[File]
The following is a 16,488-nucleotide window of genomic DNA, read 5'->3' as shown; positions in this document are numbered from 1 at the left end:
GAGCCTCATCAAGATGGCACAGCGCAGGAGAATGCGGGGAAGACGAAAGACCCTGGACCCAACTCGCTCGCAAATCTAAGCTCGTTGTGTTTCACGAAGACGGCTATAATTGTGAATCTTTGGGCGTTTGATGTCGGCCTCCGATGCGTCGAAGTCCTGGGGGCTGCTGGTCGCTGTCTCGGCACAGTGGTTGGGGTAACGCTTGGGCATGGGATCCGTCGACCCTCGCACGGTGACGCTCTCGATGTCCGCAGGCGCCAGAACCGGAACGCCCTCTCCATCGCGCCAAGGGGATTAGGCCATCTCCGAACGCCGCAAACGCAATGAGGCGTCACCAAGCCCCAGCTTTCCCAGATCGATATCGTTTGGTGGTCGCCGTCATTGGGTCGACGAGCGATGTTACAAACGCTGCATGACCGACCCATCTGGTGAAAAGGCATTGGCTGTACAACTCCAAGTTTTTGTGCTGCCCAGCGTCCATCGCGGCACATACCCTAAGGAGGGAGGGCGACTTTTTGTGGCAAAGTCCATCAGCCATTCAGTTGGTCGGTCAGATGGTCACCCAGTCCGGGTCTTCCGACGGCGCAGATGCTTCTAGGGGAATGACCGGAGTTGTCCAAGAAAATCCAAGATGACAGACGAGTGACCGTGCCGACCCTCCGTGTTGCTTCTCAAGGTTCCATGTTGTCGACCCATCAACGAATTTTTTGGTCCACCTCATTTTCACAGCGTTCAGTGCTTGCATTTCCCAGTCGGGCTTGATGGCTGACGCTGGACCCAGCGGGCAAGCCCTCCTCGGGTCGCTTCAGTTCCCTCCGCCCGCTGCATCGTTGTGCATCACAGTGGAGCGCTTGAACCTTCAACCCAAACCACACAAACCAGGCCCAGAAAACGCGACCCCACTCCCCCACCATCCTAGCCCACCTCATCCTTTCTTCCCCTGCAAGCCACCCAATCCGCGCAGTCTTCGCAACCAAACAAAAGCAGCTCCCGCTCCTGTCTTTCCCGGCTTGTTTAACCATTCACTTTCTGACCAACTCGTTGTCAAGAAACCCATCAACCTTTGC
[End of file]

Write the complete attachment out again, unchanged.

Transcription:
The following is a 16,488-nucleotide window of genomic DNA, read 5'->3' as shown; positions in this document are numbered from 1 at the left end:
GAGCCTCATCAAGATGGCACAGCGCAGGAGAATGCGGGGAAGACGAAAGACCCTGGACCCAACTCGCTCGCAAATCTAAGCTCGTTGTGTTTCACGAAGACGGCTATAATTGTGAATCTTTGGGCGTTTGATGTCGGCCTCCGATGCGTCGAAGTCCTGGGGGCTGCTGGTCGCTGTCTCGGCACAGTGGTTGGGGTAACGCTTGGGCATGGGATCCGTCGACCCTCGCACGGTGACGCTCTCGATGTCCGCAGGCGCCAGAACCGGAACGCCCTCTCCATCGCGCCAAGGGGATTAGGCCATCTCCGAACGCCGCAAACGCAATGAGGCGTCACCAAGCCCCAGCTTTCCCAGATCGATATCGTTTGGTGGTCGCCGTCATTGGGTCGACGAGCGATGTTACAAACGCTGCATGACCGACCCATCTGGTGAAAAGGCATTGGCTGTACAACTCCAAGTTTTTGTGCTGCCCAGCGTCCATCGCGGCACATACCCTAAGGAGGGAGGGCGACTTTTTGTGGCAAAGTCCATCAGCCATTCAGTTGGTCGGTCAGATGGTCACCCAGTCCGGGTCTTCCGACGGCGCAGATGCTTCTAGGGGAATGACCGGAGTTGTCCAAGAAAATCCAAGATGACAGACGAGTGACCGTGCCGACCCTCCGTGTTGCTTCTCAAGGTTCCATGTTGTCGACCCATCAACGAATTTTTTGGTCCACCTCATTTTCACAGCGTTCAGTGCTTGCATTTCCCAGTCGGGCTTGATGGCTGACGCTGGACCCAGCGGGCAAGCCCTCCTCGGGTCGCTTCAGTTCCCTCCGCCCGCTGCATCGTTGTGCATCACAGTGGAGCGCTTGAACCTTCAACCCAAACCACACAAACCAGGCCCAGAAAACGCGACCCCACTCCCCCACCATCCTAGCCCACCTCATCCTTTCTTCCCCTGCAAGCCACCCAATCCGCGCAGTCTTCGCAACCAAACAAAAGCAGCTCCCGCTCCTGTCTTTCCCGGCTTGTTTAACCATTCACTTTCTGACCAACTCGTTGTCAAGAAACCCATCAACCTTTGC